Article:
During a recent presentation at the London School of Economics, Nobel Prize winning economist and Princeton University Professor Paul Krugman pointed out that "most work in macroeconomics in the past 30 years has been useless at best and harmful at worst". The road out of the crisis is uncertain. Economists are used to criticizing what policymakers do. A handful of them including NYU's Nouriel Roubini may have anticipated the crash. Where do we go from here?
In 2006, NYU's William Easterly published The White Man's Burden, a best-selling title and a must-read in today's environment. In his book, Mr. Easterly points out that "the right plan is to have no plan" and that "big plans will always fail to reach the beautiful goal". This was not the case with the Marshall Plan. I should have double checked with Mr. Easterly before naming my forthcoming book The Monfort Plan.
Along the road while writing the book I have conducted 220 phone interviews and 270 face-to-face interviews. I felt that among the categories of experts that I interacted with during the last 18 months, academics were most reluctant to speak to someone that has no reputation, no reputation to lose when it comes to proposing a new economic architecture.
We lived financial times. We no longer do. We lived the white man's burden. In addition, we now live the academic man's burden. A part of academia is reluctant to embrace change. A part of academia lives in an orthodox world and is imprisoned in the prison of thought. Thinking outside the box is not rewarded in today's academic environment. Orthodox academics have become friends with the pirates of heartless capitalism. We ought to evolve as a society according to their models. Let's turn the modus operandi around. Let's turn the status quo around. Let's adapt our models to the reality of an unequal world, to the reality of a world on the wrong path that will not reach sustainability and the era of global public goods if we do not turn the course of this journey.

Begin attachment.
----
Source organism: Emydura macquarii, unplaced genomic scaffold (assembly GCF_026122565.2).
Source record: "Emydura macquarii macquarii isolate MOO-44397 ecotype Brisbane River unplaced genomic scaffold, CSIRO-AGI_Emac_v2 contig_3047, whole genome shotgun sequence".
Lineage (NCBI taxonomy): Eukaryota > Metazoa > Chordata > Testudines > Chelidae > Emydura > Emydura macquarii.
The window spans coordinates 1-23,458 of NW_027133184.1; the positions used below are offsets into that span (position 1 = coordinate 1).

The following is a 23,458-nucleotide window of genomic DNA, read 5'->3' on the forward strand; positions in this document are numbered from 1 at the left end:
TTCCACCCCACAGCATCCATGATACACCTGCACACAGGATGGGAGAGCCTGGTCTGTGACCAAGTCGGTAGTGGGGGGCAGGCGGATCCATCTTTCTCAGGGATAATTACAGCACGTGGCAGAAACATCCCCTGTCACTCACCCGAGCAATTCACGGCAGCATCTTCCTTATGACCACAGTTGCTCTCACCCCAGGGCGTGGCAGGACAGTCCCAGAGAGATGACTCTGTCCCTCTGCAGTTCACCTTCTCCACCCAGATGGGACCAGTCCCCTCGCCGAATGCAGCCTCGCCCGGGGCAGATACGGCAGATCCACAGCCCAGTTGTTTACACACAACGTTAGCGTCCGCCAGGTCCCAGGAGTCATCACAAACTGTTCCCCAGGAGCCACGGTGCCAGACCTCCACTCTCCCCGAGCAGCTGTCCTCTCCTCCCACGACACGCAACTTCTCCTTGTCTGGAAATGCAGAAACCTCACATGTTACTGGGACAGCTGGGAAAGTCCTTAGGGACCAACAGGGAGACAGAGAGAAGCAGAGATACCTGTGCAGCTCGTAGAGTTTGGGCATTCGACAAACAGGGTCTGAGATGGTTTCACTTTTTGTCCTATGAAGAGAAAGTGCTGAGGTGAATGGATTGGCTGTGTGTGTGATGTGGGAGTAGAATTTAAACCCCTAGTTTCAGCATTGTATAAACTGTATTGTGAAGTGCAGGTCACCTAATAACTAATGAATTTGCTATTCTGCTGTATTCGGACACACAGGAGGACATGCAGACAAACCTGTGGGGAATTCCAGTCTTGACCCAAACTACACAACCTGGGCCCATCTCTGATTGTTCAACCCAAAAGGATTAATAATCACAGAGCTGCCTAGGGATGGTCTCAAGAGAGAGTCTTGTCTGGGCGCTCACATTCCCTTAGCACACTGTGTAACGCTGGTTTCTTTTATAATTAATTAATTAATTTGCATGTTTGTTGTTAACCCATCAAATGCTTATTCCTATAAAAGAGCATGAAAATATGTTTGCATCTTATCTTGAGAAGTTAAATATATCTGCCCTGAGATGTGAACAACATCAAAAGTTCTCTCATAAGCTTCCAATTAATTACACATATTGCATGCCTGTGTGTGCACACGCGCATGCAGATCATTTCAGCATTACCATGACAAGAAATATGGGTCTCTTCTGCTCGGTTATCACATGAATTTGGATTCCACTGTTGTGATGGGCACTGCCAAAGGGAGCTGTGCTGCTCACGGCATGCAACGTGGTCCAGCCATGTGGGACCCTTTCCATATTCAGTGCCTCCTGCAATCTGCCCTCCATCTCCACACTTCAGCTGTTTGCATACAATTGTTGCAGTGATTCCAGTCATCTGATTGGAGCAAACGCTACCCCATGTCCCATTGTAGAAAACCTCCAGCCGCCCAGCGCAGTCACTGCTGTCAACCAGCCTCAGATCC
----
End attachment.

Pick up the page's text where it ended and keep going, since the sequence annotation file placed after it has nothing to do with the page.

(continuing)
I built a list of experts that is reaching 106,000 individuals every month. The list includes 13,000 Senators and Members of Parliament from 35 developed countries and 45 developing countries and 12,000 academics. A subset of the expert community can be categorized as expert dreamers. Only a handful of experts are expert dreamers, true believers that a new paradigm is around the corner. The list of 106,000 experts has helped me identify the expert dreamers of today's capitalism. Experts can opt-out of the expert list. I have realized that although academics only represent a 10% of the members in the list, a 60% of those that wish to opt-out are academics. Academics are unable or incapable of dreaming beyond their bounds of rationality. Dropping the user's manual is like giving up your faith or switching sports teams. But we must embrace new ideas if new ideas prove to be realistic and forward looking. But we must implement new policy-making if it proves to be creative and foster an environment conducent to the elimination of extreme poverty and the reduction of inequality.
I have suffered from the academic man's burden. I remain ignored by one of the many categories of the expert list I have built up. Academics are laggards, eternal followers that lack the ability to innovate and continue to inhabit a world of quantitative models oftentimes not descriptive of today's reality.
The major changes the world went through in the 1940s and the 1950s were not driven by academia. They were driven by the urgency of the time, by the devastation of World War II, by the collapse of the economy in the 1930s and the inability of the League of Nations to maintain the understanding among peace-loving states. The UN Charter is based on the principle of "sovereign equality of members", members that should be "peace-loving states", which excluded the Axis powers (Germany, Italy, Japan) and Spain.
I admire academics. I think William Easterly, Jeffrey Sachs and Paul Collier are outstanding scholars with impressive analytical skills and the ability to fight perpetual debates that keep their brains busy. Academics are to the policy-making process what physicists of mathematicians are to civil engineering. Social scientists are well needed, they are a necessary condition, but they do not suffice. They are part of the value chain of the idea. Universities have produced a myriad of theoreticians and a scarcity of implementators. A similar statement could well apply to business schools that produce entrepreneurs with a user's manual based on the previous capitalist paradigm based on the maximization of short-term profit prioritized to fulfill the shareholders' promise of shareholder value and financial return.
I decided to conduct a practical exercise. I decided to build the best team of expert dreamers that has ever served the global public interest. Except for John Maynard Keynes and Harry Dexter White, none of the key figures in the construction of the Bretton Woods architecture were academics. The great men of the 1940s and 1950s were Roosevelt, Truman, Marshall, Kennan, Hoffman, Clayton, Monnet and Schuman, among others.
Where are thou men and women of political stature, visionaries of today, disciples of Marshall and Truman? We may soon find out. A new era takes off in 2010. The train is departing and I do not want to miss it. The next stop is Subsaharan Africa.
Find more about Jaime Pozuelo-Monfort at http://Monfort.ORG